space wars

A charter school finds itself stuck between two controversies

Council member Steve Levin and State Assembly Member Joan Millman rally with staff, parents and children outside two closing day care centers.

(Update: A spokesperson for the city Administration for Children Services tells GothamSchools that Strong Place and Bethel Day Care Centers will continue operating until Friday, June 17, in order to give parents more time to find alternative care options.)

A charter school with an uncertain future has found private space for the next school year, hoping to appease the neighborhood opposition where it’s currently co-located.

But in the process, it collided with another citywide controversy: the mayor’s decision to close day care centers.

Brooklyn Prospect Charter School has co-located at Sunset Park High School since it opened two years ago, but that community wants them out. So last week, the school signed a one-year lease this week to move into 238 Hoyt Street in Boerum Hill. A permanent, privately-funded facility scheduled to open in 2012 is being built down the road.

The challenge is that the previous tenants at the rental building were two popular day care centers that have been neighborhood institutions for over 30 years. Bethel Day Care and Strong Place Day Care are two of eight programs ending as a result of Mayor Bloomberg’s budget cuts.

Today, Bethel and Strong Place were among five centers to close their doors for good. Parents, employees and young children from the centers joined Council Member Steve Levin outside of the building to protest the cuts.

“We’re here to stand up against what the city has done. Stand up against what the Brooklyn Prospect Charter School has done,” said Levin, who was joined by State Assembly Member Joan Millman and about 30 others. “These programs, we have fought for year after year, so that your children have a safe place to stay.”

The centers would have closed regardless, but Levin partially blamed Brooklyn Prospect’s pursuit of the $750,000 lease for the inability to restore funding.

“It’s tough enough to get funding restored for the daycare centers, but when you have a charter school come in and sign a lease, it makes it all the more difficult,” he said.

The lease includes a termination clause that would allow the centers to stay if they could afford the rent. That looked increasingly unlikely, however, with Bloomberg holding firm to his budget cuts.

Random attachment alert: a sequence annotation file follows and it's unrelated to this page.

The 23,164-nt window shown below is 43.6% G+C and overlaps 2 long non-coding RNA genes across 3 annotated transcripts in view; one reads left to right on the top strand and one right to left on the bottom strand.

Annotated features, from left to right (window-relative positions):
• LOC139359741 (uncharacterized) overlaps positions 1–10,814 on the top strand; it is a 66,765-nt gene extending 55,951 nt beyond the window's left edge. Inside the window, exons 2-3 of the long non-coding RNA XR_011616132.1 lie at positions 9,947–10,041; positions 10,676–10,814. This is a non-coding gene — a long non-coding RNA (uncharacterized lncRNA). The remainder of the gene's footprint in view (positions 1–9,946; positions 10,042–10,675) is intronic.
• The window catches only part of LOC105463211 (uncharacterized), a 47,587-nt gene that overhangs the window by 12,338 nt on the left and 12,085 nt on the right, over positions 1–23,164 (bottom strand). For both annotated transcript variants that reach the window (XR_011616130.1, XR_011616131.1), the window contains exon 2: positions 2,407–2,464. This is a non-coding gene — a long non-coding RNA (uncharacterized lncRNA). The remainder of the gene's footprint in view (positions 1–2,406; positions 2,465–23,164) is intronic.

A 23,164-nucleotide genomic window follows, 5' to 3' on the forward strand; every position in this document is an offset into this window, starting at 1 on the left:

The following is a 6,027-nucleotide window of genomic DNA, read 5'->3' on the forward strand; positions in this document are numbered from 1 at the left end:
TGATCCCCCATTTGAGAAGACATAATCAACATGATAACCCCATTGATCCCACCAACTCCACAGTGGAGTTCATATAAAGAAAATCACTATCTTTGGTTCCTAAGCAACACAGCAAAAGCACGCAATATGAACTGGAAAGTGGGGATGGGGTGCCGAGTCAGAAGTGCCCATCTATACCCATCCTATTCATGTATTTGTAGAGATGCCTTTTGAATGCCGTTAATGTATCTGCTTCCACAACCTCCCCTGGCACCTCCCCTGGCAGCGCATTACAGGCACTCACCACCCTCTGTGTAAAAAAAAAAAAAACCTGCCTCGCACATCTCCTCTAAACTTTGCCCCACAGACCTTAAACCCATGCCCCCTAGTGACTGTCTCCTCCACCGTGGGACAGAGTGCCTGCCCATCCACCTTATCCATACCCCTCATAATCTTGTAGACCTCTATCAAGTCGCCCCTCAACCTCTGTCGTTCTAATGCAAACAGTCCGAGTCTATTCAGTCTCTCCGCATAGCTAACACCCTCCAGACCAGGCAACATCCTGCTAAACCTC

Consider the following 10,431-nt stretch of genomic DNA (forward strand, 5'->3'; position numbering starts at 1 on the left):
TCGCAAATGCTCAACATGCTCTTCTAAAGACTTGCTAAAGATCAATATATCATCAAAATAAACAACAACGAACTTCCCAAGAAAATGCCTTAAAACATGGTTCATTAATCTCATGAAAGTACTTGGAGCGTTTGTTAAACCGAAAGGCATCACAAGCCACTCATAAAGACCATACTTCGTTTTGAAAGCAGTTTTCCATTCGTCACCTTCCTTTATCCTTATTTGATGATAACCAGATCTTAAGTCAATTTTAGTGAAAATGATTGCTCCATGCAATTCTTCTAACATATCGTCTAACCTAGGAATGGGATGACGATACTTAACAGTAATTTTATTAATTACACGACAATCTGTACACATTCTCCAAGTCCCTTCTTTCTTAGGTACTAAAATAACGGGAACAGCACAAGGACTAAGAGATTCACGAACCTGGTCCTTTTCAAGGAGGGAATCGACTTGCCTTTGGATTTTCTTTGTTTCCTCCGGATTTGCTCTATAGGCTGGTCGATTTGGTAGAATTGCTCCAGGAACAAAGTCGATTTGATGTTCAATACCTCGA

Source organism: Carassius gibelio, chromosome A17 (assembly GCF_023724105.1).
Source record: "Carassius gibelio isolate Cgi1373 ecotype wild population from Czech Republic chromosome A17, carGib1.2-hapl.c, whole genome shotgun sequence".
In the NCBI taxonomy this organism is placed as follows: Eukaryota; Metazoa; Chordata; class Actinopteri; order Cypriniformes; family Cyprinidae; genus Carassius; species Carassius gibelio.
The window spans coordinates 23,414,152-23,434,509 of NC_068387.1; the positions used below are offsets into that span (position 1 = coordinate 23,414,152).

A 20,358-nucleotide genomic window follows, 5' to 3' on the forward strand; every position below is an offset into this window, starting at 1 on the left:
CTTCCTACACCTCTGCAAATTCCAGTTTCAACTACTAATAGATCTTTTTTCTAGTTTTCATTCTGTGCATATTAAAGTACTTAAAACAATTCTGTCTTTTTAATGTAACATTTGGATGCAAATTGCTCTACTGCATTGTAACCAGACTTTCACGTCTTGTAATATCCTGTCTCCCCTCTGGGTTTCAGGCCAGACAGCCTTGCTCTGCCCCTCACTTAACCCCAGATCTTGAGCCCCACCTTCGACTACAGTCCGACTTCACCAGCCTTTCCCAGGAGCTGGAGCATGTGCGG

Several parents pledged to return next week and resume their protest even though the centers’ doors would be closed.

“Keep on your toes because this fight is not over. We might have to be back here on Monday and Tuesday, Wednesday and Thursday,” Levin said to cheers.

If a termination clause is somehow enacted, Brooklyn Prospect would have to turn back to its original option, the contentious co-location at Sunset Park High School.

Sunset Park High School opened in 2009 in a brand new, five-story building with state-of-the-art facilities. It is the culmination of a nearly four-decade fight to build a high school for the neighborhood’s growing population. The financial crisis during the1970s initially stalled their efforts, but the community did not give up its fight.

Brooklyn Prospect opened the same year with one sixth grade class. It was supposed to be temporary, but the co-location was extended each of the last two years this year , leading critics to question whether it would ever leave.

“It flies in the face of DOE’s promise to our community, which fought for 40 years to get our one and only high school,” said Sunset Park’s Community Board Manager Jeremy Laufer. “Why should we now believe their promise that this will only be one year?”

Brooklyn Prospect executive director Daniel Rubenstein declined to comment.

As part of efforts to revise its co-location plans, the education department will hold a joint public hearing for Sunset Park High School, but it’s unclear whether that will be necessary now that Brooklyn Prospect has found its own space.

A Department of Education spokesperson did not respond to requests for comment.

NYC Charter School Center Chief Executive Officer James Merriman wrote in a blog post today that the criticism toward Brooklyn Prospect was misguided.

“The fact is that these two day care centers are being shut down because New York City has defunded them not because their space is being rented out to the charter school by a private landlord,” Merriman wrote.

“If ever there was a more damned if you do damned if you don’t situation, I haven’t seen it.”

that was weird